Up to then we had effectively been getting new 6 week tourist visas to stay in Malaysia when we crossed from Singapore, but eventually it was decided that I would have to get an official works permit and so we drove up to Kaula Lumpur which we had not yet visited. We met SB’s representative, Mr Yatim, who sorted this out and entertained us generously at his home with a traditional Malayan meal complete with tiny dried fish –Ikan Bilis. He also took us as his guests to the Selangor Club founded in 1883 where we looked over the cricket field, where a game was in progress, while eating oxtail stew served by a multitude of smart waiters. It was interesting to see this club thriving 25 years after the scroll of chairman’s names had changed from British to local Malay, Chinese and Indian ones. At one end of the long field the Anglican Church stood a remnant of Colonialism and at the other end a monument to Mederka – freedom from Colonialism.

K L at this time was still a rather small charming rambling city spread over hills with many old fashioned two storied shop houses and colonial buildings and some modern buildings. The famous horse race track was still in the centre of the city visible from our hotel room, it had not yet been redeveloped. It was still easy to drive around – the rapid development and increase in traffic, found 15 years later when we returned, made it difficult to recognise the same city. Nicky now near the end of her visit, left us and went on her own for a week to the famous national park Taman Negara before flying back to Cape Town via Europe on UTA, a French airline which has since ceased to operate.

On site we started blasting troughs underwater in rock to take the training wall box piles leading to the intake pump house. We had placed a blasting subcontract and managed to find a suitable barge to take a drilling rig. Barges were plentifully available in close by Singapore but Malaysian regulations required first that we demonstrate that none were locally available before we could ‘import’. Finding a satisfactory storage magazine and procuring explosives, also from Singapore, had also proved to be time consuming as this and each subsequent explosive delivery required consent by officialdom and police escorts.

We also struggled to complete the storm water drainage pipelines around the plant which ideally should have been one of the first things done on the virgin site to prevent flooding during construction. But details had been issued far too late and building work had been constantly disrupted by flooding and pumping away after heavy downpours. To make matters even more difficult already placed temporary electrical and other pipe services had to be avoided but on occasion were destroyed by excavator operators uncertain of their positions - these had earlier not been accurately recorded.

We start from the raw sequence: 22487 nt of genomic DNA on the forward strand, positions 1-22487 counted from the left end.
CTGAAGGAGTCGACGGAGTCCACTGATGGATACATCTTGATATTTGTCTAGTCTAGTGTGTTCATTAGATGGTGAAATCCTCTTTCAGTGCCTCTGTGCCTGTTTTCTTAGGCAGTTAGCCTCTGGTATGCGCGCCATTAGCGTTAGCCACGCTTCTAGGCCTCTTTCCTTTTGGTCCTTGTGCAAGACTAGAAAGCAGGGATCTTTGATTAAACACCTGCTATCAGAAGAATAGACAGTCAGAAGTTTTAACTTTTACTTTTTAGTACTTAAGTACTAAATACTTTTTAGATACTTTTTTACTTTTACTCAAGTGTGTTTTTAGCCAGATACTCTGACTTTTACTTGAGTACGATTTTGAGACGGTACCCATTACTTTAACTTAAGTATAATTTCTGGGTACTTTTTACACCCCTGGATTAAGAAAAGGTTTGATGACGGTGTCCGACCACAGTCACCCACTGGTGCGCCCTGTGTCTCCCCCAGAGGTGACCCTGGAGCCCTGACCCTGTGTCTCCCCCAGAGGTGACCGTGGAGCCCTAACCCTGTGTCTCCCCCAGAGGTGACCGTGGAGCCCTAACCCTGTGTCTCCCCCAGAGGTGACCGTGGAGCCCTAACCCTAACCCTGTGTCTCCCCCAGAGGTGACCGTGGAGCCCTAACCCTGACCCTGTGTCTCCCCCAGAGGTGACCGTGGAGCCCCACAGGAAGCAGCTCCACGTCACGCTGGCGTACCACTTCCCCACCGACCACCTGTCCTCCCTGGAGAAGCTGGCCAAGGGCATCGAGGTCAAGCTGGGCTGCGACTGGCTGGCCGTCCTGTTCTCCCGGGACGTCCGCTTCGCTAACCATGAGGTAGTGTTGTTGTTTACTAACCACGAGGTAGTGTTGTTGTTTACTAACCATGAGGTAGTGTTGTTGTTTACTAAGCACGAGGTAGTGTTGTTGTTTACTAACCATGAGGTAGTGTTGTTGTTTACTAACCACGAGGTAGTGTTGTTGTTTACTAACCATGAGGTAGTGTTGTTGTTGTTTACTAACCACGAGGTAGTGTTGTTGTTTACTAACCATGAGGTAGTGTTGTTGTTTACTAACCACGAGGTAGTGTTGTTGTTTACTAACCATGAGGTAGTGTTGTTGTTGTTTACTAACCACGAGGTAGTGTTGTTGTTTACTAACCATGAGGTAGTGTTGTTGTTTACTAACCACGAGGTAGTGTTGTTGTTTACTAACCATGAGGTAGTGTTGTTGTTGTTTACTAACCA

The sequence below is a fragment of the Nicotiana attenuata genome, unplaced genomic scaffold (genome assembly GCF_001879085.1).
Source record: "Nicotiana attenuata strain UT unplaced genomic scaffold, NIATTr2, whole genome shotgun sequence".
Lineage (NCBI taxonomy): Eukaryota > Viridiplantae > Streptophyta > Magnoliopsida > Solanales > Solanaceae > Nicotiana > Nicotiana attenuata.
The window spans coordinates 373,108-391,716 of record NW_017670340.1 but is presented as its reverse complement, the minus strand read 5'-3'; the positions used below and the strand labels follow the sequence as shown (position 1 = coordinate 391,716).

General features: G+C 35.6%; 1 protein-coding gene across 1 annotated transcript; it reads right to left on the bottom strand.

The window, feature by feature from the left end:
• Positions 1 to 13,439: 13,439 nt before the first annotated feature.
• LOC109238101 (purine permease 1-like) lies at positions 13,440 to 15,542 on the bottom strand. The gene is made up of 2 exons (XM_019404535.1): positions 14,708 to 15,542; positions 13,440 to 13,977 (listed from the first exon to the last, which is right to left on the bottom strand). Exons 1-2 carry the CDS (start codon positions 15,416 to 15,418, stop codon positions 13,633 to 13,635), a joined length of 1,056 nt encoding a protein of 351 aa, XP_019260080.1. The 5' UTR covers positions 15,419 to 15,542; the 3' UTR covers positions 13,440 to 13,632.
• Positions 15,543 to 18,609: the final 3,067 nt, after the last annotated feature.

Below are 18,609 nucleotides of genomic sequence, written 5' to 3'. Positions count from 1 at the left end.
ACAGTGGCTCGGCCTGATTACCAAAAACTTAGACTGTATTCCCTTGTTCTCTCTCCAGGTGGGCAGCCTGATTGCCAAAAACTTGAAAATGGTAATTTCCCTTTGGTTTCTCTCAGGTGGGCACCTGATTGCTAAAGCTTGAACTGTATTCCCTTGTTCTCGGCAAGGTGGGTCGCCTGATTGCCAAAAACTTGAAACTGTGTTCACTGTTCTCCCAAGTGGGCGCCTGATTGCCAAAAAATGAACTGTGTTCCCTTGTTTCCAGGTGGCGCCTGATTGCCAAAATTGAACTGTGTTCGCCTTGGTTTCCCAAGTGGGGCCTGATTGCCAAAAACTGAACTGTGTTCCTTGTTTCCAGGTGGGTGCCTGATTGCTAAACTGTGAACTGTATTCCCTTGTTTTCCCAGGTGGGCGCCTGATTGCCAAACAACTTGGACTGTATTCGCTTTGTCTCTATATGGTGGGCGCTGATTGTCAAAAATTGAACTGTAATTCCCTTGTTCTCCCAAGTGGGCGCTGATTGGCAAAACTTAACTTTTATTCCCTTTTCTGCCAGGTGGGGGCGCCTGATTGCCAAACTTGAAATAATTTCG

For Ben’s ‘Easter’ school holidays we flew off to Kota Kinabalu (KK) in Sabah, one of the two states in Borneo which now are part of Malaysia (the other being Sarawak). After a night in a hotel we found we had missed the bus to the Mount Kinabalu park and had to hire a jeep. The road was still being constructed and we were halted ½ an hour for rock blasting and clearing operations. At the park we paid for a cabin, more than adequate for our needs. We could see hills and many trees, but the 4000 metre high peak was obscured by mist - we only glimpsed it the next morning before clouds again descended. That afternoon we wandered around on low level paths through the ‘jungle’ which had giant ferns and also surprisingly huge chestnuts and oaks, also some birches and beech trees – at this altitude temperate trees could grow.

The next day we decided to go to Poring Hot Springs about 50 miles away, but a vehicle was not directly available for hire. We were told that if we stood on the side of the road we were sure to be offered a lift if we paid a few Ringitt (Malaysian currency). Indeed we reached our destination in three different vehicles – bouncing on the back of a pick up, inside a mini van piled with vegetables and finally in a PWD jeep – the people were friendly and none would accept payment! It took us about 1½ hours to walk the final 3.7 km up a steep track in the hot sun to the springs, fortunately we passed a Minimlah Kedai (a small provision shack) where we bought lukewarm 7 Ups which melted away our exhaustion and stilled our thumping hearts.

Crossing a local suspension bridge on way to Poring Hot Springs - Ben and I, in and near the springs

At the springs we lay under some shady trees and then changed into bathing costumes. We turned on hot and cold taps, gushing water into a round tub with a frangipani on an island in the middle. It was quite heavenly - we smelled heady blooms and not a hint of sulphur - we soaked and relaxed. After a cooling swim in a beautiful tiled pool we put on our sweaty clothes and got a lift in the back of a pick up to a village where we bought water bottles and some provisions in preparation for our climb the next day.

Top pictures views seen while climbing Kota Kinabalu. Bottom pictures show us near the summit